J-Zone A Job Ain’t Nuthin but Work LP
This is the fifth official album release from the Old Maider, and the guy still persists in carving his own mad colourful niche amongst what counts as Hip-Hop in the 21st Century. This album pretty much follows the direction set by his previous effort, 2003’s ‘$ick of bein’ Rich’. In other words, less skits, even less ‘conscious’ subject matter, no accordions and, most unfortunately, no H.U.G. In its place are pitched-up funk samples and more irreverent themes, involving Disco Ho’s, bald-headed ho’s, and ho’s that don’t quite shower enough. This may come as a further disappointment to many who first rated ‘Music for Tu Madre’, which managed to involve socially aware material without coming off pretentious or patronising, and see his subsequent efforts as a series of diminishing returns. But these people are missing the point, as each album represents a significant departure from the previous in terms of perspective, without appearing overtly contradictory (although he did used to make a point about not doing choruses). For example, in ‘The Zone Report’ he displays a sense of self awareness that simply isn’t on show in other artists, commenting on his previous releases and even dismissing ‘Pimps don’t Pay Taxes’ by claiming ‘…in retrospect, the beats was weak’. By doing this, he runs the risk of patronising his fan base, not that he seems to be too concerned about this happening.
It’s a definite improvement on his previous album, simply through being more consistent, and containing less in the way of previously available material, which is this time limited to one double A-Side 12 and a remix of a previous B-Side. The guest spots feel less arbitrary; the humour largely works and doesn’t detract from the overall package. He manages to include concepts for practically every song without deviating within it. Standout tracks include ‘Disco Ho’ where he illustrates the folly of dancing in a club, ‘Bulls**t City’, which breaks down the reality of living in New York, and the aforementioned ‘Zone Report’.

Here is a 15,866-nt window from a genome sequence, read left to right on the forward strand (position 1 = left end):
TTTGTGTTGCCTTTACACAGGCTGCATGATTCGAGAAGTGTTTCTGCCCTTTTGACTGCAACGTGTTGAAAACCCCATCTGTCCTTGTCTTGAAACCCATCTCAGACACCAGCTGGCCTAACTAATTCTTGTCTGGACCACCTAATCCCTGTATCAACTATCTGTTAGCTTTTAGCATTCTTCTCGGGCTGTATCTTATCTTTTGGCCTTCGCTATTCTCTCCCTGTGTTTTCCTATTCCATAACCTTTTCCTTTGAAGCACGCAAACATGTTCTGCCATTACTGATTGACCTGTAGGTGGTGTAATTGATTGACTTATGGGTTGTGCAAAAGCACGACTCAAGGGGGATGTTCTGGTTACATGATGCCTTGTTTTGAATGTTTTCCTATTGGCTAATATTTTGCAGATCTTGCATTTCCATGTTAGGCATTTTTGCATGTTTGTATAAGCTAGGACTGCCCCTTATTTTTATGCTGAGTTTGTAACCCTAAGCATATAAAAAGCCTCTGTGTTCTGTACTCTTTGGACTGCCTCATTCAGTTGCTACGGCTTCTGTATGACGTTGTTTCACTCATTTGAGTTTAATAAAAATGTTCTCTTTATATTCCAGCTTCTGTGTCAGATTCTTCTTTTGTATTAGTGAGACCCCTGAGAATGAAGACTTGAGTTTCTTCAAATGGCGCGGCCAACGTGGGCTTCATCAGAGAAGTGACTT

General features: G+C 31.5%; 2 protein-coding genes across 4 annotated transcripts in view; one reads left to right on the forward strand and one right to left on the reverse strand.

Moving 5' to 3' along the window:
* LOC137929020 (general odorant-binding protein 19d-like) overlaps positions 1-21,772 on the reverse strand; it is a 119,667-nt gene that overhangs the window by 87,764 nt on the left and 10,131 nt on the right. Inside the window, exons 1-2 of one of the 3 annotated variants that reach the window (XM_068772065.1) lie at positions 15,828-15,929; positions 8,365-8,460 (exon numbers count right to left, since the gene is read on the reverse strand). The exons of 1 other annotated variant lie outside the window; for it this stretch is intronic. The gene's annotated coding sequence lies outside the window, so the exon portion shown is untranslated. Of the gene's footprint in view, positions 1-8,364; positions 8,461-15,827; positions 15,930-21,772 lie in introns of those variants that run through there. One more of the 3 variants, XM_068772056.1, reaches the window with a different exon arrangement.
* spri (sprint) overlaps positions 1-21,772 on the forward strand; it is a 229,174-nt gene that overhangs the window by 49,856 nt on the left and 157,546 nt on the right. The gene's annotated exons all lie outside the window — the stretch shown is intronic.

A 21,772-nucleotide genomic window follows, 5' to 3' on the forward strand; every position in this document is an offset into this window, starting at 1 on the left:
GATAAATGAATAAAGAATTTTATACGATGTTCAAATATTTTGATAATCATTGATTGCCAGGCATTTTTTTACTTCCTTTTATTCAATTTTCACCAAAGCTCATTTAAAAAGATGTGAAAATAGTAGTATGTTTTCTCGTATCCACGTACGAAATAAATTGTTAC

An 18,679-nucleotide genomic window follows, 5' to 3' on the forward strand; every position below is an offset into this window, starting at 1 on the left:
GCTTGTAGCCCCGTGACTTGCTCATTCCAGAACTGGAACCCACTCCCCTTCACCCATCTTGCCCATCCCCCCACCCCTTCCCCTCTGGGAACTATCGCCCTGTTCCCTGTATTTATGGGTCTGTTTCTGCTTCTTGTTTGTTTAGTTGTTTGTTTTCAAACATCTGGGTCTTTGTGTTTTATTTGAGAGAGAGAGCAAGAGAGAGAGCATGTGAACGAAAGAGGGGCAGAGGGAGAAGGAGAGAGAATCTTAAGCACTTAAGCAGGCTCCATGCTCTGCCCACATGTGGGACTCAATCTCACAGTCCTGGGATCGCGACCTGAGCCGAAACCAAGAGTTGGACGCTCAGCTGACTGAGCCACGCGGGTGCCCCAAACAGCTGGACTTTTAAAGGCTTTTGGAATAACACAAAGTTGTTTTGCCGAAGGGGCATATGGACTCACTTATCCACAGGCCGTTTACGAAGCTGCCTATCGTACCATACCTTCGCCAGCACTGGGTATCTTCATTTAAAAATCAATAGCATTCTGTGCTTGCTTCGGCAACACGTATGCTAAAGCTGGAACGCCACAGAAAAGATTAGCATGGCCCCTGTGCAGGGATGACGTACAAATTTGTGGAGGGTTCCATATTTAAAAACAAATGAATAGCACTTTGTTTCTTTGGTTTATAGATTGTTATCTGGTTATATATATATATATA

There are some criticisms; the majority of the beats do seem to be too similar to each other, and are more interchangeable rather than complimenting the lyrics in the same way that previous tunes have managed. Plus, the drums don’t hit as hard as they used to, and he is in danger of repeating himself, with a lot of the subject matter not having the same impact it once did, ‘Baldylocks’ is a good example of this. The departure of H.U.G from J-Zone records is noticeable and partly responsible for the loss of an important factor in the music, namely the humility, as well as the social commentary. J-Zone seems concerned about appearing introverted or depressing by doing this, but he was one of the few that could pull it off intelligently and in a way that was entertaining, so he should think twice before discarding it completely.
Above anything else, what shines on this album is the sheer originality of his sound, which, as usual, is a digression from the previous release. It’s fun, entertaining and doesn’t take itself too seriously. He’s one of the few artists out now that deserve to be in the pantheon of classic Hip-Hop acts, such as Public Enemy and Ultramagnetic MC’s, and one of the few, and best, reasons to be proud of this era of rap music that we’re in right now.
- Nik Drou
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